St Bartholomew's Church, Church Lane North, Chesterfield, built in 1896.
'There was a church on this location at least as early as 1140. The medieval church was replaced in 1863 by a new building, which was destroyed, apart from its tower, by a fire in 1895. The present church by E. R. Rollinson, incorporating the tower and with a higher roof and a clerestory was opened in the following year.' (1)
From the National Heritage List for England:
'908/7/185 CHURCH STREET NORTH 26-SEP-77 Whittington (East side) PARISH CHURCH OF ST BARTHOLOMEW
II Parish church of 1896 by Rollinson. MATERIALS: Coursed rock-faced gritstone with freestone dressings, slate roof.
PLAN: Nave with aisles, south-west tower and spire, lower chancel with south organ chamber and north-east vestry.
EXTERIOR: Decorated style. Openings have hood moulds with head stops and windows have cusped heads. The 3-stage tower has set-back buttresses and a broach spire. Its south doorway is within a projecting gable and has a single order of nooks shafts. The west wall has a pair of single windows. The second stage has short windows and the upper stage larger triple belfry openings with louvres. The 5-bay nave has paired clerestorey windows. Aisles have 2-light windows except for the easternmost bay, which has 3-light segmental-pointed windows. The west front has a doorway with continuous chamfer, flanked by small windows. Above is a 4-light window. The chancel has 3-light east and 1-light north and south windows. The organ chamber, gabled to imitate a transept, has a 2-light south window and 2 east windows. The lean-to vestry has a tall eaves stack.
INTERIOR: Nave arcades, which are 5-bay on the north but only 4 bays on the south on account of the tower, have round piers and double-chamfered arches. Linked hoods have foliage stops. The first 2 bays have been partitioned off below the level of the west window. The chancel arch is double-chamfered on short polygonal responds on angel corbels. The nave has an open polygonal roof, the chancel an open keeled wagon roof on a deep cornice of quatrefoils and cusping. Walls are plastered. Floor tiles remain under carpets, and raised parquet floors are beneath the pews. The sanctuary is laid with glazed and encaustic tiles.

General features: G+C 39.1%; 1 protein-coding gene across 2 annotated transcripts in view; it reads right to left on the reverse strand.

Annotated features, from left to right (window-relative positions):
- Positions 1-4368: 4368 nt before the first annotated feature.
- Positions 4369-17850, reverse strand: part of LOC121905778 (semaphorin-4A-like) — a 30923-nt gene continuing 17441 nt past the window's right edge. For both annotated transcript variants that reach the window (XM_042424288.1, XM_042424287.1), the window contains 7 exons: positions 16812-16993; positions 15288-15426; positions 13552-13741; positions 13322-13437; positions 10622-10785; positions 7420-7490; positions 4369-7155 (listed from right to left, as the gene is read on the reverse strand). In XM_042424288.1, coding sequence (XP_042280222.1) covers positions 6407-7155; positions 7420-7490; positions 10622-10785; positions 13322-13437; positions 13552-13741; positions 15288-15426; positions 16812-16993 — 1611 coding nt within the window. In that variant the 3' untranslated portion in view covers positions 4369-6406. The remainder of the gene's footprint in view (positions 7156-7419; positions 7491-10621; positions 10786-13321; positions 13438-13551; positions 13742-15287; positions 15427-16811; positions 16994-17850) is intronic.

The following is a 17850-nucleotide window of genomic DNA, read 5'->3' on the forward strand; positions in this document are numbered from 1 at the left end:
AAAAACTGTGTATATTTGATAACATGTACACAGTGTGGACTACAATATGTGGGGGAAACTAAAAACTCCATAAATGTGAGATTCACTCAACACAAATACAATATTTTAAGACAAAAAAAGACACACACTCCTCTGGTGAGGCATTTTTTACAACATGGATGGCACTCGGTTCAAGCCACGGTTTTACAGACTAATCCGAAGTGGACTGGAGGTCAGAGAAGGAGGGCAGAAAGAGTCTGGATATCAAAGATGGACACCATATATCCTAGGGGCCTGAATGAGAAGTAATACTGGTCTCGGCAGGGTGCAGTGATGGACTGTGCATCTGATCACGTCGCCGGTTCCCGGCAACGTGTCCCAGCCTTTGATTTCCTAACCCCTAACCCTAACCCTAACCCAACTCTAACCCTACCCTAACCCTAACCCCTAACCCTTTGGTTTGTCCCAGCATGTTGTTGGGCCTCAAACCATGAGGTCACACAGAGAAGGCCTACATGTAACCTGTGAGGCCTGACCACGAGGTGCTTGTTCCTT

PRINCIPAL FIXTURES: Some fixtures survive from 1896. The round font has an inscription around the bowl and is on a round stem. The polygonal pulpit has open arcading. Pews have shaped ends and frontal with blind Gothic arcading. Choir stalls, re-set facing west at the east end of the chancel, have traceried ends with poppy heads. Stained-glass windows in the aisles show a sequence of important people in church history, from St Alban to William Gladstone. They are of variable quality. One is signed by E. Frampton of London, and one north aisle window is by Morris & Co (1915). The east window shows the crucifixion and the 1914-18 war-memorial west window is by Jones & Willis.
HISTORY: Parish church of 1896 by E.R. Rollinson (an obscure architect), built on the site of an earlier church. The interior was re-ordered in the 1970s when some of the pews were removed to create a vestibule and service rooms at the west end of the nave. SOURCES: Pevsner (revised E. Williamson), The Buildings of England: Derbyshire (1978), 148.
REASONS FOR DESIGNATION: The church of St Bartholomew, Whittington, is designated at Grade II for the following principal reasons: * It is a well-designed, if relatively modest, Gothic Revival church retaining original external character and detail. * The interior retains most of its plan form and original detail, and includes choir stalls of medieval character and a complete scheme of stained-glass windows.'